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Dallas rebranding Valley View mall area to attract global business, residents

Dallas is rebranding a 440-acre area that includes the Galleria and demolished Valley View mall as the International District.

It’s the latest step in a long-planned redevelopment of the North Dallas area that officials now say will become the city’s cultural hub and attract new global businesses.

The estimated $4 billion redevelopment project has been discussed since 2011, and a plan was formally approved by the City Council two years later. The goal is to turn the area north of Interstate 635 between Dallas North Tollway and Preston Road into a mixed-use walkable neighborhood. It will include a 20-acre park, 10,000 new homes, restaurant, arts and entertainment venues, and eventually a DART light rail connection.

A new Dallas ISD school and centers dedicated to helping businesses could also come to the area. The city is looking to get local developers, businesses and private partners to help pay for the project.

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Fanatics buying iconic Topps card business for $500 million

Trading card giant Topps — just a few months after losing out on a deal to renew its longtime licensing deal with Major League Baseball to sports apparel startup Fanatics — is now selling its collectibles and cards business to … Fanatics.

Sources close to the deal told CNN Business that Fanatics was paying $500 million for the more than 80-year-old Topps, which started out as a chewing gum company in 1938 and began selling baseball cards in 1951.

Fanatics had been set to become the exclusive trading cards licensee for MLB in 2025, when Topps’ deal with the league was set to expire. But Fanatics said Tuesday that as a result of the Topps acquisition, it will immediately begin to design, manufacture and distribute baseball cards.

Fanatics has clear aspirations to become a giant of the sports business world. The company fortuitously opened a new store in Los Angeles … Read the rest

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There’s a new tax rule for US small business owners. What to make of it? | US small business

A new tax rule will impact millions of small businesses in 2022. You can thank one small change buried in the American Rescue Plan Act of 2021.

Let’s suppose you’re a small business owner or freelancer, and you get paid from a digital payment service like PayPal, Venmo, Zelle, Cash App or any third-party settlement provider that’s accepting credit cards on your behalf and putting money into your bank account. If those payments were for goods and services that you sold to customers, it was previously up to you to make sure you were reporting that income on your tax return. But now, beginning in 2022, if you receive more than $600 in total during the course of the year – regardless of how many customers are paying – your payment service is required to report that amount to the IRS.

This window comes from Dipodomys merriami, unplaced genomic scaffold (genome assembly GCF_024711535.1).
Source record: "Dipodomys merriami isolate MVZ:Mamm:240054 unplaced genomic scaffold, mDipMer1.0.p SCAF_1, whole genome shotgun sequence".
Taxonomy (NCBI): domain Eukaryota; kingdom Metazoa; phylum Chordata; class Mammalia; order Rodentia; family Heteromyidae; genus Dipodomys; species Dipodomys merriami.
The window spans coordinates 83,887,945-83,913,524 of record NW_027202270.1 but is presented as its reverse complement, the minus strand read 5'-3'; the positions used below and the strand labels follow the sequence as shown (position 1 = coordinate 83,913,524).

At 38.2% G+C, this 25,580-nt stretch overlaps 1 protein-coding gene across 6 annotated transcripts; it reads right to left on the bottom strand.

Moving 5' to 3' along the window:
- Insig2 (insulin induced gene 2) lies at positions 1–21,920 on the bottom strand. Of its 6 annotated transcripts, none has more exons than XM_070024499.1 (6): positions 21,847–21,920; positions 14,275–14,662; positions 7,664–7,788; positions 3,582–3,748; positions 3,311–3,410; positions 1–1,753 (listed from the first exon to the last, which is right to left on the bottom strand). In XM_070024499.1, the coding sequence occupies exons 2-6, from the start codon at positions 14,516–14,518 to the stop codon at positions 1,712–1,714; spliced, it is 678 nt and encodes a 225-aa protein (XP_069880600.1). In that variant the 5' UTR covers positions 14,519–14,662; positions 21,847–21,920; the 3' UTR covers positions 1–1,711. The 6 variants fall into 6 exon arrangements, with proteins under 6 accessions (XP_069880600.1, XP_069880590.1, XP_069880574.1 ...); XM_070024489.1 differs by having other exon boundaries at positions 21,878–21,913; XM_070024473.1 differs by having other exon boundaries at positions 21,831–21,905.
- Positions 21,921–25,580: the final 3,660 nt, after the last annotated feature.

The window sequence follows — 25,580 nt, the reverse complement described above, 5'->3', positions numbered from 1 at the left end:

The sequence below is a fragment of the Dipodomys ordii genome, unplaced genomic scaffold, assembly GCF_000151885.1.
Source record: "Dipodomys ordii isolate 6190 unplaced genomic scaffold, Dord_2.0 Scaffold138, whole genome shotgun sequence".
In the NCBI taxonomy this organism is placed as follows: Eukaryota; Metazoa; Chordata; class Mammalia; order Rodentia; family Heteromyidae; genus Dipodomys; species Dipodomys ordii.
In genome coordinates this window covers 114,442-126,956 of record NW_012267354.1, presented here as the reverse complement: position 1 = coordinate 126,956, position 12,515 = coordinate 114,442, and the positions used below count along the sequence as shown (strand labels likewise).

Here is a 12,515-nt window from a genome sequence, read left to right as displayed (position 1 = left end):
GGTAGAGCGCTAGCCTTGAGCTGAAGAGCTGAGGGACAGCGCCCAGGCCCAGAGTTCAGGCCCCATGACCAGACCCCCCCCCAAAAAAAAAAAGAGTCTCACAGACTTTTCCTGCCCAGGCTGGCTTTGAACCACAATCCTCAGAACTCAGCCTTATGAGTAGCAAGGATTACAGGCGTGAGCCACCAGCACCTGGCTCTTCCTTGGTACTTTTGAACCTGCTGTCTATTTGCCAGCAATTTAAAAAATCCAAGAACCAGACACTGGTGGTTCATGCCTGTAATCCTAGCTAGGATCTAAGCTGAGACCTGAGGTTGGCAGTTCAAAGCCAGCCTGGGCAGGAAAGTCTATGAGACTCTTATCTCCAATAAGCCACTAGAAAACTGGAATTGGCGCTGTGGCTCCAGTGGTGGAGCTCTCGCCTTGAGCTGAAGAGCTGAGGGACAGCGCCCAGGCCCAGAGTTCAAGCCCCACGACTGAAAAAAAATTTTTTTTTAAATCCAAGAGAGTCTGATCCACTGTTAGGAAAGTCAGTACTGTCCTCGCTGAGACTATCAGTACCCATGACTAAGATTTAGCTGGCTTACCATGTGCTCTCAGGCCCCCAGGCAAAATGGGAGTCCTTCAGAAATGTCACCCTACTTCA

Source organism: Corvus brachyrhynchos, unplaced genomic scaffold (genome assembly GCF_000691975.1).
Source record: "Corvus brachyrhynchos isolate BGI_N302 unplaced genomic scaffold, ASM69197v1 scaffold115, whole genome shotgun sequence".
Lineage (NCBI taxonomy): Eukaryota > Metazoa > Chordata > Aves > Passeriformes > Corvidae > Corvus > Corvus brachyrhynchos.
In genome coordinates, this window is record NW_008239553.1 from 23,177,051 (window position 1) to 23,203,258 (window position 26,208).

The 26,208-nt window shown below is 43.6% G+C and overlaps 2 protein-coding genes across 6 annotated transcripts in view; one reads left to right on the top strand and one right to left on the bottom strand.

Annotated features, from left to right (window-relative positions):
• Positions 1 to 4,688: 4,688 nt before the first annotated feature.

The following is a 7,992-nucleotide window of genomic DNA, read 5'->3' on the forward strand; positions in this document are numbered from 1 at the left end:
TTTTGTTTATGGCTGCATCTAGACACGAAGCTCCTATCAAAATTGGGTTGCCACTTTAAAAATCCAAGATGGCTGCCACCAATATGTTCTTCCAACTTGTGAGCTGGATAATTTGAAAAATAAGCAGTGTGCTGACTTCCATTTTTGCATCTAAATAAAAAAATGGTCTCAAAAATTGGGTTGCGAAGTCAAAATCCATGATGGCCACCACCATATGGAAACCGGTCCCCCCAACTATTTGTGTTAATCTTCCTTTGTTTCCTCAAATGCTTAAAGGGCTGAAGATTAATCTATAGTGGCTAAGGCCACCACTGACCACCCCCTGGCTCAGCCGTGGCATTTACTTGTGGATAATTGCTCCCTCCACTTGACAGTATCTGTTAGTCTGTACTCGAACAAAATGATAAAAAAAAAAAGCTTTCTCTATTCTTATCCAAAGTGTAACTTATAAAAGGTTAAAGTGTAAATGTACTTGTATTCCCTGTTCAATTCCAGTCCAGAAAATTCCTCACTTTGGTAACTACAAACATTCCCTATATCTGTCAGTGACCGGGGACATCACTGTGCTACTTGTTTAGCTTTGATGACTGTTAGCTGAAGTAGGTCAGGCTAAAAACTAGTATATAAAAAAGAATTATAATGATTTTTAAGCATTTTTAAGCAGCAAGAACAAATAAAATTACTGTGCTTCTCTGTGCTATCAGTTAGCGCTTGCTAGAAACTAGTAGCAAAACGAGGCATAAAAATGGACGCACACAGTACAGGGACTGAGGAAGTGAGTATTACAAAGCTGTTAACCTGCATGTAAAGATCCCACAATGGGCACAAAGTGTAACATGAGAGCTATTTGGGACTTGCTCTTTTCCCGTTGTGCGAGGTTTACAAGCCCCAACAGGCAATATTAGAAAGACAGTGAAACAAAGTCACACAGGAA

Let’s be clear: you should

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DNC Staff Unionize, With 67% of Eligible Staff Signing Cards

  • Staff at the Democratic National Committee chose to unionize on Tuesday.
  • 67% of eligible staff signed union cards, meaning their union is official.
  • The DNC has publicly welcomed the vote.

Employees at the Democratic National Committee chose to unionize on Tuesday, with two-thirds of the eligible staff signing union cards to make the vote official.

The DNC staff’s decision to unionize with Service Employees International Union Local 500 marks perhaps the most significant organizing effort in politics yet. As the Democratic Party’s main organizing apparatus, its decisions can help set the tone for political campaigns, private firms, and other party workforces to follow suit.

“Throughout this process, our aim has been not only to improve the lives of current and future staff at the DNC, but to ensure our staff, no matter where they live, are protected and given the resources they need to thrive in

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Without employees in office, surrounding businesses struggle

This first week in January was supposed to be the week many New Yorkers returned to the office. But with the surge in COVID-19 cases, many of those returns have been pushed back, yet again. 

It’s just one more blow to restaurants and small businesses who rely on those employees for the business. 


What You Need To Know

  • For decades, Forlini’s Restaurant has been serving up lunch to the judges, lawyers, clerks, etc. who work in Lower Manhattan’s courthouses
  • Without them in court, traffic at Forlini’s has slowed
  • Owner Derek Forlini says pre-pandemic, he used to serve between 130 and 150 customers for lunch. Now, he says he’s happy if he has 30 diners during lunchtime
  • Mayor Adams called on businesses working remotely to get back into the office, even if just two or three days a week

Forlini’s Restaurant has been a staple in Lower Manhattan for decades. 

“Our